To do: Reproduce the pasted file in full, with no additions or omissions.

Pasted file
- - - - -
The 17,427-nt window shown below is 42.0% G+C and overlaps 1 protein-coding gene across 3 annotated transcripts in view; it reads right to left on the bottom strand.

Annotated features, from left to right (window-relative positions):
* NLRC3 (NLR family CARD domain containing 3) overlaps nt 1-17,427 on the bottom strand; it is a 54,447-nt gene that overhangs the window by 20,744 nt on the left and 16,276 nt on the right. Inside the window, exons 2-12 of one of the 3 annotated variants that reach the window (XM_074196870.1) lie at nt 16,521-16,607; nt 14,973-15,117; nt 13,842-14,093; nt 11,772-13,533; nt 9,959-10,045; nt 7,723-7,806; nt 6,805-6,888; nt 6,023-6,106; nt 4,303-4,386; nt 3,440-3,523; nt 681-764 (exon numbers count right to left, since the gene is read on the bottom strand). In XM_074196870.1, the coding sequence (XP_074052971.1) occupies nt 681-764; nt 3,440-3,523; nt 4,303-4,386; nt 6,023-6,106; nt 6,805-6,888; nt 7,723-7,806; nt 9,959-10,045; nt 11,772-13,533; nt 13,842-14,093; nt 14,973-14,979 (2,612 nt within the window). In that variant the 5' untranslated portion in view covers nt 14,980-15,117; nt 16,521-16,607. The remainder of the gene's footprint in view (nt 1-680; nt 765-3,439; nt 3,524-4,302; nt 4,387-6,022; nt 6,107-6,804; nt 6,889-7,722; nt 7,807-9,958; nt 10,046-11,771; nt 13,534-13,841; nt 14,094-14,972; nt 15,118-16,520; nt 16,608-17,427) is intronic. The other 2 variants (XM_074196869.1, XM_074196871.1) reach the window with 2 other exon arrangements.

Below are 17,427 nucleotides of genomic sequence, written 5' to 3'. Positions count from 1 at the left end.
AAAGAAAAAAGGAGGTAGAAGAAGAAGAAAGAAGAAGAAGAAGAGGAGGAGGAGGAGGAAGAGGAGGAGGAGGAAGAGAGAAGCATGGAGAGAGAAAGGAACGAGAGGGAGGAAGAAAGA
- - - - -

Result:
The 17,427-nt window shown below is 42.0% G+C and overlaps 1 protein-coding gene across 3 annotated transcripts in view; it reads right to left on the bottom strand.

Annotated features, from left to right (window-relative positions):
* NLRC3 (NLR family CARD domain containing 3) overlaps nt 1-17,427 on the bottom strand; it is a 54,447-nt gene that overhangs the window by 20,744 nt on the left and 16,276 nt on the right. Inside the window, exons 2-12 of one of the 3 annotated variants that reach the window (XM_074196870.1) lie at nt 16,521-16,607; nt 14,973-15,117; nt 13,842-14,093; nt 11,772-13,533; nt 9,959-10,045; nt 7,723-7,806; nt 6,805-6,888; nt 6,023-6,106; nt 4,303-4,386; nt 3,440-3,523; nt 681-764 (exon numbers count right to left, since the gene is read on the bottom strand). In XM_074196870.1, the coding sequence (XP_074052971.1) occupies nt 681-764; nt 3,440-3,523; nt 4,303-4,386; nt 6,023-6,106; nt 6,805-6,888; nt 7,723-7,806; nt 9,959-10,045; nt 11,772-13,533; nt 13,842-14,093; nt 14,973-14,979 (2,612 nt within the window). In that variant the 5' untranslated portion in view covers nt 14,980-15,117; nt 16,521-16,607. The remainder of the gene's footprint in view (nt 1-680; nt 765-3,439; nt 3,524-4,302; nt 4,387-6,022; nt 6,107-6,804; nt 6,889-7,722; nt 7,807-9,958; nt 10,046-11,771; nt 13,534-13,841; nt 14,094-14,972; nt 15,118-16,520; nt 16,608-17,427) is intronic. The other 2 variants (XM_074196869.1, XM_074196871.1) reach the window with 2 other exon arrangements.

Below are 17,427 nucleotides of genomic sequence, written 5' to 3'. Positions count from 1 at the left end.
AAAGAAAAAAGGAGGTAGAAGAAGAAGAAAGAAGAAGAAGAAGAGGAGGAGGAGGAGGAAGAGGAGGAGGAGGAAGAGAGAAGCATGGAGAGAGAAAGGAACGAGAGGGAGGAAGAAAGA